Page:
The analysts' talk of "complexity" wasn't necessarily about discrete tasks' ease or difficulty -- although there were elements of that -- but more about the amount of effort that goes into using an operating system. The cognitive burden, sometimes called a "tax," necessary to accomplish tasks becomes greater in a complex OS. Put two completely different UIs and user experiences together, as did Microsoft, and the tax skyrockets.
"The biggest problem with the Modern UI was that it was a complete paradigm shift," said Miller. ("Modern" is another term for the Metro UI and mode in Windows 8.) "Everything we had trained people to do [on the desktop] went away. And there is no stellar app that is pulling people to the Modern platform, something that will make people want those devices and want to learn the Modern UI."
"Microsoft and Windows rightly learned the lesson that touch requires a new UI and paradigm," observed Thompson. "Theoretically, it might be possible to put the two together, but when you are constantly dealing with both, by definition you are using a very sub-optimal interface for each."
A technical solution that fell short
He blamed technologists, the very people who design and develop operating systems. "The tendency is always to want to have the elegant solution, but that doesn't get how real people think and operate," he asserted. "Where technology companies fall down is to think about things only from a technical perspective."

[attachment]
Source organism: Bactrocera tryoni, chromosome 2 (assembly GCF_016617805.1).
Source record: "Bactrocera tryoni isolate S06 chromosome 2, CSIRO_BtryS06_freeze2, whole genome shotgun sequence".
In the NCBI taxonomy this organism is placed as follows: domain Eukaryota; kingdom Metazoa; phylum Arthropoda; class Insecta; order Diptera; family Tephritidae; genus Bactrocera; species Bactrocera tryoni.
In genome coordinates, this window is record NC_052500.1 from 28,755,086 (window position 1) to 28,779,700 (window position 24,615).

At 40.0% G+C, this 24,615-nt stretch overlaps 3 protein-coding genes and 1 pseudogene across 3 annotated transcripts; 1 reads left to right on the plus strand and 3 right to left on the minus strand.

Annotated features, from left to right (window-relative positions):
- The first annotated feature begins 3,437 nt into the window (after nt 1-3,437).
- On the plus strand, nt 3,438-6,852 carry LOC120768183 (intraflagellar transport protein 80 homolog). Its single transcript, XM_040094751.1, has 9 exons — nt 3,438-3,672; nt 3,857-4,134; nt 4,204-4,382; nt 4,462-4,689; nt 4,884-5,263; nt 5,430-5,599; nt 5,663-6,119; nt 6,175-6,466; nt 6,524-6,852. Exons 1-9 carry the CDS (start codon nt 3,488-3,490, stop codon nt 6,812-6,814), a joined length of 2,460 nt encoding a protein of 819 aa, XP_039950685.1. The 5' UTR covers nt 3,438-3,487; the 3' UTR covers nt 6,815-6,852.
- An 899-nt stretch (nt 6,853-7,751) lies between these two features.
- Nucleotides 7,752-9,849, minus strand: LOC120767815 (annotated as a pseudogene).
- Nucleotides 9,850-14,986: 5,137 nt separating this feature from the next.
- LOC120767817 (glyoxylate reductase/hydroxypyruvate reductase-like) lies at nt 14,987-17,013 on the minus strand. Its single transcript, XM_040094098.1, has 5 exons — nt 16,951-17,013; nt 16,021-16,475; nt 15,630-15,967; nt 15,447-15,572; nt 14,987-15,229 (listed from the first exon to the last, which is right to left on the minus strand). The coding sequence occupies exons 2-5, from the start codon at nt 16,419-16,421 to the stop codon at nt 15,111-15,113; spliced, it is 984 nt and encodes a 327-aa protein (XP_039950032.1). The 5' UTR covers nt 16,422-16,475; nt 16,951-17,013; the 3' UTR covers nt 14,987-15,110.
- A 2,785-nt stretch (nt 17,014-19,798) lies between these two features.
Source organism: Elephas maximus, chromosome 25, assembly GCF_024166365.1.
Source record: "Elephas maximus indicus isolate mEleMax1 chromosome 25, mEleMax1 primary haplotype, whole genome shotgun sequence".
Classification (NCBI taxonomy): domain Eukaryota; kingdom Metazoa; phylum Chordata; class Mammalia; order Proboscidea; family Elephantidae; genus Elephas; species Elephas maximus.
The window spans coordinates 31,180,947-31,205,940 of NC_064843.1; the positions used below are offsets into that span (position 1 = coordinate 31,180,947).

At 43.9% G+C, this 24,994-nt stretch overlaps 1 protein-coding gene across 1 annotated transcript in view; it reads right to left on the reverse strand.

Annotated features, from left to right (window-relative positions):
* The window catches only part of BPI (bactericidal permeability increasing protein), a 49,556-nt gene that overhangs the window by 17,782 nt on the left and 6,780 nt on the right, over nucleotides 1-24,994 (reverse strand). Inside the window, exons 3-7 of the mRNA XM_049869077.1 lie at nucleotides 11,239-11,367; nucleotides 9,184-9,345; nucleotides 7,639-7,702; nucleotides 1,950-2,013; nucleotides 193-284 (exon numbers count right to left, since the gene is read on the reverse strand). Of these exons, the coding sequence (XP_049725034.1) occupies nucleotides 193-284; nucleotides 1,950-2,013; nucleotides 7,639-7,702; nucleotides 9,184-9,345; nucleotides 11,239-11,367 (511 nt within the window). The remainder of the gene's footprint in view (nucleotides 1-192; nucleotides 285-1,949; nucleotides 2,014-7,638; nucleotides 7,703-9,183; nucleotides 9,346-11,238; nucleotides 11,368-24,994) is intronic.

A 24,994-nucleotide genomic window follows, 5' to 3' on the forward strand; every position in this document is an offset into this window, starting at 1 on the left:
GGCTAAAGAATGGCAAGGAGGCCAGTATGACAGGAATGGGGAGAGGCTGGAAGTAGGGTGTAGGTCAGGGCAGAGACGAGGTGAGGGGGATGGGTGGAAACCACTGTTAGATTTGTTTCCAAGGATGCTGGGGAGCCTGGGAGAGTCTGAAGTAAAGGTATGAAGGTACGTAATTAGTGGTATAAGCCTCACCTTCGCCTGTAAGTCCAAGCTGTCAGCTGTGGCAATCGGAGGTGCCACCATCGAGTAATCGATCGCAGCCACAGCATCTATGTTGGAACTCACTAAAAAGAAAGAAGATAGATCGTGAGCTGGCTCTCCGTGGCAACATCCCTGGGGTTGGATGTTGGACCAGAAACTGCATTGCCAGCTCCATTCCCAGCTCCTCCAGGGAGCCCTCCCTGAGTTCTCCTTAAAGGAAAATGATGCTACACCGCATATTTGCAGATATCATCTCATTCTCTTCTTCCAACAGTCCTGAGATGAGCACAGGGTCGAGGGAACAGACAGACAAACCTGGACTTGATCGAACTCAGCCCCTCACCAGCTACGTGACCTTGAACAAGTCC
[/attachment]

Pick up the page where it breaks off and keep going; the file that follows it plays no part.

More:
Thompson portrayed operating system complexity as a spectrum. "Chromebooks and iOS are on the left, Windows 7 and OS X are to the right," he said. "But Windows 8 is way to the right of Windows 7 and OS X. It's much more complex."
Windows RT, the stripped-down sibling to Windows 8 that Microsoft intended for tablets, is, to Thompson's thinking, alongside iOS and Chrome OS on the complexity line.
But Windows RT, which powered the original Surface RT and now runs the new Surface 2, and little else, has been remarkably unsuccessful. Most long-time Microsoft partners have either ignored or abandoned Windows RT, instead choosing to arm their tablets with the two-headed Windows 8.1. The biggest blow came last summer when Microsoft was forced to take a $900 million write-off to move excess Surface RT inventory, causing its stock to plummet and make some wonder if it had been the final nail in CEO Steve Ballmer's coffin.
What can Microsoft do now?